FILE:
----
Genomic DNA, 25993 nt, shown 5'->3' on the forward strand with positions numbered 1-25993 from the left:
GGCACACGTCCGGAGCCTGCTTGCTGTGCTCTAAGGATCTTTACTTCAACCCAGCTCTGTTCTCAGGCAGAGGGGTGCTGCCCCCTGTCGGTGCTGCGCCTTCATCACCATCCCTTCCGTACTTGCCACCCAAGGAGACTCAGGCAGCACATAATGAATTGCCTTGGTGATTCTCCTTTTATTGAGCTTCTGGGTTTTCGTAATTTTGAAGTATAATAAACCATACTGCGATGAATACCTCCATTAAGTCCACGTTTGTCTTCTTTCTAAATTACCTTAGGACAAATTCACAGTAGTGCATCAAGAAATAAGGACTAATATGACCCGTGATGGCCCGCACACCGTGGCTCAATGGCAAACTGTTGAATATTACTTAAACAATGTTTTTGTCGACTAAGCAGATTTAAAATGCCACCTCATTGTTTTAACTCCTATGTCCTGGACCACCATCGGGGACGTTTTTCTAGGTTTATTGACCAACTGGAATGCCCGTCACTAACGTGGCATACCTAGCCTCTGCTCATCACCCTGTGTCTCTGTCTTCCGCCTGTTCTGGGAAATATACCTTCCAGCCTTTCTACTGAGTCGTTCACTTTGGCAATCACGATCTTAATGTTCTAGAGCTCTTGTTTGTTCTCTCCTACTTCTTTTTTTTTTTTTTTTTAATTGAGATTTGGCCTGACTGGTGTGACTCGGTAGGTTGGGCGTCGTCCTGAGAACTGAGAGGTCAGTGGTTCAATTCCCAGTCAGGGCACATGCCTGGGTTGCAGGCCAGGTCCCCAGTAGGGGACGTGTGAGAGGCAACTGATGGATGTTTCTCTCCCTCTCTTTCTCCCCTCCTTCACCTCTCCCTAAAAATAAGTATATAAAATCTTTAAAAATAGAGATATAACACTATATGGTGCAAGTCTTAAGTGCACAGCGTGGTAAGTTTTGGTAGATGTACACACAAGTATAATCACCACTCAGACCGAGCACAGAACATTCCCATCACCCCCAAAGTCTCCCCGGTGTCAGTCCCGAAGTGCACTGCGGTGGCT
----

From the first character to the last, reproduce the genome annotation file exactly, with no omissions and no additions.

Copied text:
Genomic DNA, 25993 nt, shown 5'->3' on the forward strand with positions numbered 1-25993 from the left:
GGCACACGTCCGGAGCCTGCTTGCTGTGCTCTAAGGATCTTTACTTCAACCCAGCTCTGTTCTCAGGCAGAGGGGTGCTGCCCCCTGTCGGTGCTGCGCCTTCATCACCATCCCTTCCGTACTTGCCACCCAAGGAGACTCAGGCAGCACATAATGAATTGCCTTGGTGATTCTCCTTTTATTGAGCTTCTGGGTTTTCGTAATTTTGAAGTATAATAAACCATACTGCGATGAATACCTCCATTAAGTCCACGTTTGTCTTCTTTCTAAATTACCTTAGGACAAATTCACAGTAGTGCATCAAGAAATAAGGACTAATATGACCCGTGATGGCCCGCACACCGTGGCTCAATGGCAAACTGTTGAATATTACTTAAACAATGTTTTTGTCGACTAAGCAGATTTAAAATGCCACCTCATTGTTTTAACTCCTATGTCCTGGACCACCATCGGGGACGTTTTTCTAGGTTTATTGACCAACTGGAATGCCCGTCACTAACGTGGCATACCTAGCCTCTGCTCATCACCCTGTGTCTCTGTCTTCCGCCTGTTCTGGGAAATATACCTTCCAGCCTTTCTACTGAGTCGTTCACTTTGGCAATCACGATCTTAATGTTCTAGAGCTCTTGTTTGTTCTCTCCTACTTCTTTTTTTTTTTTTTTTTAATTGAGATTTGGCCTGACTGGTGTGACTCGGTAGGTTGGGCGTCGTCCTGAGAACTGAGAGGTCAGTGGTTCAATTCCCAGTCAGGGCACATGCCTGGGTTGCAGGCCAGGTCCCCAGTAGGGGACGTGTGAGAGGCAACTGATGGATGTTTCTCTCCCTCTCTTTCTCCCCTCCTTCACCTCTCCCTAAAAATAAGTATATAAAATCTTTAAAAATAGAGATATAACACTATATGGTGCAAGTCTTAAGTGCACAGCGTGGTAAGTTTTGGTAGATGTACACACAAGTATAATCACCACTCAGACCGAGCACAGAACATTCCCATCACCCCCAAAGTCTCCCCGGTGTCAGTCCCGAAGTGCACTGCGGTGGCT